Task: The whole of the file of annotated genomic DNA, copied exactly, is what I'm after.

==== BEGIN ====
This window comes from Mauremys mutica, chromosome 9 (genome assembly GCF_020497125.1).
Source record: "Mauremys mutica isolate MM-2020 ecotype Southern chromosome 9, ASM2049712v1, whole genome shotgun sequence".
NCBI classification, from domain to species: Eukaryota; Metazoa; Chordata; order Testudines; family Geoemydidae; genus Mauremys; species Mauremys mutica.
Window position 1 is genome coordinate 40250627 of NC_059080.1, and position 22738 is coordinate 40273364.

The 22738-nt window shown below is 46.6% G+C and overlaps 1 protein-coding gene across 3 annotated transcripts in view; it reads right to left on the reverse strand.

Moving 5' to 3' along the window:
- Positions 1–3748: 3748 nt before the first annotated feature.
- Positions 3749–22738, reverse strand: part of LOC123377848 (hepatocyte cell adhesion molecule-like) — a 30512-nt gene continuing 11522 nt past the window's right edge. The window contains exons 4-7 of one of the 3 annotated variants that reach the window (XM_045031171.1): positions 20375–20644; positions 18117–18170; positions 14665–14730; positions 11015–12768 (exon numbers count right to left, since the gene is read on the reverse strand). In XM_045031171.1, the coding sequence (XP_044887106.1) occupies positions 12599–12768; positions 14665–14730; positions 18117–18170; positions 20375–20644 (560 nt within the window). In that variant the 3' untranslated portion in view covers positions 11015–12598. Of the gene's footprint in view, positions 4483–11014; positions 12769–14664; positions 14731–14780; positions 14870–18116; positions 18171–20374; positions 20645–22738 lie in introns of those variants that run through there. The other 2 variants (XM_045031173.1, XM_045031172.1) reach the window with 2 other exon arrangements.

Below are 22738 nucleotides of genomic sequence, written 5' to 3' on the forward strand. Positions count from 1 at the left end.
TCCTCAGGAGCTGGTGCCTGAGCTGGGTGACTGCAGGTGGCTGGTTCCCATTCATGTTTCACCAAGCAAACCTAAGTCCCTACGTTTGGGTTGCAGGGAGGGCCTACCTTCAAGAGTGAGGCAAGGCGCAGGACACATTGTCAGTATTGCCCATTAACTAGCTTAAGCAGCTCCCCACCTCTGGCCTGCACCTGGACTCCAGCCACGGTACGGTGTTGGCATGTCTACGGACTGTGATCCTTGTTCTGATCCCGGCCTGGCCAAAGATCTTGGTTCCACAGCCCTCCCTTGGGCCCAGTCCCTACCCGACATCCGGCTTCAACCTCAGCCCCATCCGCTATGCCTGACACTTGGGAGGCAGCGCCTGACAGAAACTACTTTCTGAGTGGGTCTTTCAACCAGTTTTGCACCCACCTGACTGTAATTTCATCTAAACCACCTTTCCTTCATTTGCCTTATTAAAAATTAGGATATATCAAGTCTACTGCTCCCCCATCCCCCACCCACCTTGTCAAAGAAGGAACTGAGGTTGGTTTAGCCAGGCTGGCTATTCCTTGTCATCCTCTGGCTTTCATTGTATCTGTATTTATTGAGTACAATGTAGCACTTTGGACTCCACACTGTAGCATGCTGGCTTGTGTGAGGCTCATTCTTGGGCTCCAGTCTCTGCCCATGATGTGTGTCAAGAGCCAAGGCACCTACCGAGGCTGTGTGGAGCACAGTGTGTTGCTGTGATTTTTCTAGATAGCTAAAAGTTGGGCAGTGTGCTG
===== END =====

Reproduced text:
This window comes from Mauremys mutica, chromosome 9 (genome assembly GCF_020497125.1).
Source record: "Mauremys mutica isolate MM-2020 ecotype Southern chromosome 9, ASM2049712v1, whole genome shotgun sequence".
NCBI classification, from domain to species: Eukaryota; Metazoa; Chordata; order Testudines; family Geoemydidae; genus Mauremys; species Mauremys mutica.
Window position 1 is genome coordinate 40250627 of NC_059080.1, and position 22738 is coordinate 40273364.

The 22738-nt window shown below is 46.6% G+C and overlaps 1 protein-coding gene across 3 annotated transcripts in view; it reads right to left on the reverse strand.

Moving 5' to 3' along the window:
- Positions 1–3748: 3748 nt before the first annotated feature.
- Positions 3749–22738, reverse strand: part of LOC123377848 (hepatocyte cell adhesion molecule-like) — a 30512-nt gene continuing 11522 nt past the window's right edge. The window contains exons 4-7 of one of the 3 annotated variants that reach the window (XM_045031171.1): positions 20375–20644; positions 18117–18170; positions 14665–14730; positions 11015–12768 (exon numbers count right to left, since the gene is read on the reverse strand). In XM_045031171.1, the coding sequence (XP_044887106.1) occupies positions 12599–12768; positions 14665–14730; positions 18117–18170; positions 20375–20644 (560 nt within the window). In that variant the 3' untranslated portion in view covers positions 11015–12598. Of the gene's footprint in view, positions 4483–11014; positions 12769–14664; positions 14731–14780; positions 14870–18116; positions 18171–20374; positions 20645–22738 lie in introns of those variants that run through there. The other 2 variants (XM_045031173.1, XM_045031172.1) reach the window with 2 other exon arrangements.

Below are 22738 nucleotides of genomic sequence, written 5' to 3' on the forward strand. Positions count from 1 at the left end.
TCCTCAGGAGCTGGTGCCTGAGCTGGGTGACTGCAGGTGGCTGGTTCCCATTCATGTTTCACCAAGCAAACCTAAGTCCCTACGTTTGGGTTGCAGGGAGGGCCTACCTTCAAGAGTGAGGCAAGGCGCAGGACACATTGTCAGTATTGCCCATTAACTAGCTTAAGCAGCTCCCCACCTCTGGCCTGCACCTGGACTCCAGCCACGGTACGGTGTTGGCATGTCTACGGACTGTGATCCTTGTTCTGATCCCGGCCTGGCCAAAGATCTTGGTTCCACAGCCCTCCCTTGGGCCCAGTCCCTACCCGACATCCGGCTTCAACCTCAGCCCCATCCGCTATGCCTGACACTTGGGAGGCAGCGCCTGACAGAAACTACTTTCTGAGTGGGTCTTTCAACCAGTTTTGCACCCACCTGACTGTAATTTCATCTAAACCACCTTTCCTTCATTTGCCTTATTAAAAATTAGGATATATCAAGTCTACTGCTCCCCCATCCCCCACCCACCTTGTCAAAGAAGGAACTGAGGTTGGTTTAGCCAGGCTGGCTATTCCTTGTCATCCTCTGGCTTTCATTGTATCTGTATTTATTGAGTACAATGTAGCACTTTGGACTCCACACTGTAGCATGCTGGCTTGTGTGAGGCTCATTCTTGGGCTCCAGTCTCTGCCCATGATGTGTGTCAAGAGCCAAGGCACCTACCGAGGCTGTGTGGAGCACAGTGTGTTGCTGTGATTTTTCTAGATAGCTAAAAGTTGGGCAGTGTGCTG